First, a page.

Second Screen gaming apps — Ready Player Two

Companion Apps feel like the future of gaming, and that's awesome

As passive experiences, Second Screen apps for gaming are a "take it or leave it" kind of deal. They are nice to have if you are really into a game, or if you're particularly social on one gaming network or another, but most of these apps aren't giving you any sort of edge in the game. The few apps that stand out in this category are most commonly referred to as Companion Apps. These apps are designed to create an experience that is in the same world as the core game, and in many situations is played during the core game, but the look and feel to these experiences make it easy for a second player to act as your wingman and play by your side.

For a little while now, all of the major gaming platforms have tried to encourage these Companion experiences. Microsoft built support for the experience into SmartGlass, Nintendo showed off an example of this experience when the Wii U first launched, and PC gaming is all but built for this kind of thing to be bolted on to just about everything. It's not hard to see why the more traditional Second Screen apps would be preferred, as they are cheaper to make and maintain, but Companion experiences really do enhance the entire game. This kind of gaming is still in its infancy still, but the few examples that we do have out there are a ton of fun.

The best all around experience that exists in this category today is the Xbox SmartGlass exclusive Boss Mode part of Plants Vs. Zombies: Garden Warfare. This game had already managed to turn the PVZ franchise on its head by existing as a first-person shooter, but when you have someone sitting by your side in Boss Mode you can often gain a considerable advantage. Boss Mode creates a new character that flies above the battlefield and gives the player a top-down map of the action. You can see where each player is, and through this experience can deploy healing/resurrection accessories, as well as call down brutal airstrikes to help secure an area on the map. In return, players on the ground can see you in the air, and if they so choose can attempt to shoot your down. It's a flawless accessory to an already fun game, and adds a unique dynamic that could easily be seen in other games in the future.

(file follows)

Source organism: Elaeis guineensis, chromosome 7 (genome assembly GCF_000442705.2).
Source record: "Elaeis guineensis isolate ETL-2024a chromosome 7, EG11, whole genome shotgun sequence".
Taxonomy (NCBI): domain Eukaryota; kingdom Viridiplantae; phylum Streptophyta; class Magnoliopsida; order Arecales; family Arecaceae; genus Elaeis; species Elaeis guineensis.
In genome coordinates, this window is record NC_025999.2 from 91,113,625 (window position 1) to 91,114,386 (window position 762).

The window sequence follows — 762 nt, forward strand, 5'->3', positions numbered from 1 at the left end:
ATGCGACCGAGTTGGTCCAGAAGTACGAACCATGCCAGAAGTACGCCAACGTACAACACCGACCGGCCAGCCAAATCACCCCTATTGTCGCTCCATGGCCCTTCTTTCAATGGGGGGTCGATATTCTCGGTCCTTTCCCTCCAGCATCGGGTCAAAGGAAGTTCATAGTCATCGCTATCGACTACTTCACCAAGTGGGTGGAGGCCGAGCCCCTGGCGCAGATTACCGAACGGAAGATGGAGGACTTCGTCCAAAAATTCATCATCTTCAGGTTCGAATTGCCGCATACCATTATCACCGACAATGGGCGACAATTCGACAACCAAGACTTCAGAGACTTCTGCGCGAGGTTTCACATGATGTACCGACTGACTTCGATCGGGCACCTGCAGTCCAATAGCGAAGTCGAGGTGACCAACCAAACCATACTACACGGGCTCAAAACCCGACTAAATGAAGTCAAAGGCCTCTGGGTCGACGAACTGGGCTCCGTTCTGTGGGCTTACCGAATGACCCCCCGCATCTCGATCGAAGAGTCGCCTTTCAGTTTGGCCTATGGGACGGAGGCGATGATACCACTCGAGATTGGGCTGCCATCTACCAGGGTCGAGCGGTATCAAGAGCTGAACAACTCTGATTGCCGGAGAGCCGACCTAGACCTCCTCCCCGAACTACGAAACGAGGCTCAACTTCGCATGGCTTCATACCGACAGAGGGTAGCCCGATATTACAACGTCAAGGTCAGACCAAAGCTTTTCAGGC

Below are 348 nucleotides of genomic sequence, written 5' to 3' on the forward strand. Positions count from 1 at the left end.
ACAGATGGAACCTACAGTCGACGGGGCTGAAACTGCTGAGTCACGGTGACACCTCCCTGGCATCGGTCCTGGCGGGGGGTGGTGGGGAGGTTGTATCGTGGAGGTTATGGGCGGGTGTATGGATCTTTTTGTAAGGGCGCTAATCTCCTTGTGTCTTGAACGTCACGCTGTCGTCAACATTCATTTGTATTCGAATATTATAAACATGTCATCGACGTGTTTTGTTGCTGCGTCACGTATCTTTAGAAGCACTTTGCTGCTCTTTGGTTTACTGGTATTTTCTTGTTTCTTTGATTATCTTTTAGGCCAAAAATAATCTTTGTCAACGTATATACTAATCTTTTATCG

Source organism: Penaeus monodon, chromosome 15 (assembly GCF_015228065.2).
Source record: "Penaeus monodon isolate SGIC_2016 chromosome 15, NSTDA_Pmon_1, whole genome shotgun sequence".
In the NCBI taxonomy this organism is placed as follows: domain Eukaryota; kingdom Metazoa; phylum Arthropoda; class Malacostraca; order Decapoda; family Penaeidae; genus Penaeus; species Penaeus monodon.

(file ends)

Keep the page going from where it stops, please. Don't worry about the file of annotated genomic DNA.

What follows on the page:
Battlefield 4

There are less active versions of this experience through other games that are designed for single player use, but a second player could easily take the helm and make your gameplay a little smoother. The two biggest examples are the Battlefield 4 Commander app and the ctOS app for Watch_Dogs. The Commander app lets you join a game and assume command over troops and vehicles from your tablet, using a top-down map to offer perspective that the other players simple don't have. Meanwhile, ctOS takes the larger theme of Watch_Dogs into as real an experience as they can offer by putting your Android device in control of the city itself in order to mess with other players. It's a unique take on the Companion experiences, and likely the direction we'll see more games head over the next year.

Puppet Master Mode Just Dance

Last, but certainly not least, we have the Puppet Master Mode in Just Dance. This game mode is unique to the Wii U and Xbox SmartGlass, and as the name suggests puts someone who isn't dancing in control of the folks who are. Puppet Master Mode lets an observer change things up a bit and made individual players do different things in the game to enhance their scores. These scores are determined by the person holding the tablet or Wii U gamepad, and generally speaking takes a multiplayer experience and moves it so there's a consistent set of random new challenges built around the social interactions of the room. It takes a regular game and modifies it in a way that can't be accomplished in software alone, at least not yet.

As gaming consoles become more connected to the other tech in our lives, and PC gaming looks to extend beyond the existing experiences with things like the Oculus Rift and connected space controllers, we're going to see more of these Companion-style Second Screen apps come to life. With all of the sensors in our phones and the sheer power found in new processors, our tablets and smartphones become ideal partners in the future of gaming. All you need to do now is decide what the best kind of stand will be so your Android device is never far from reach during gameplay.

Russell Holly

Russell is a Contributing Editor at Android Central. He's a former server admin who has been using Android since the HTC G1, and quite literally wrote the book on Android tablets. You can usually find him chasing the next tech trend, much to the pain of his wallet. Find him on Facebook and Twitter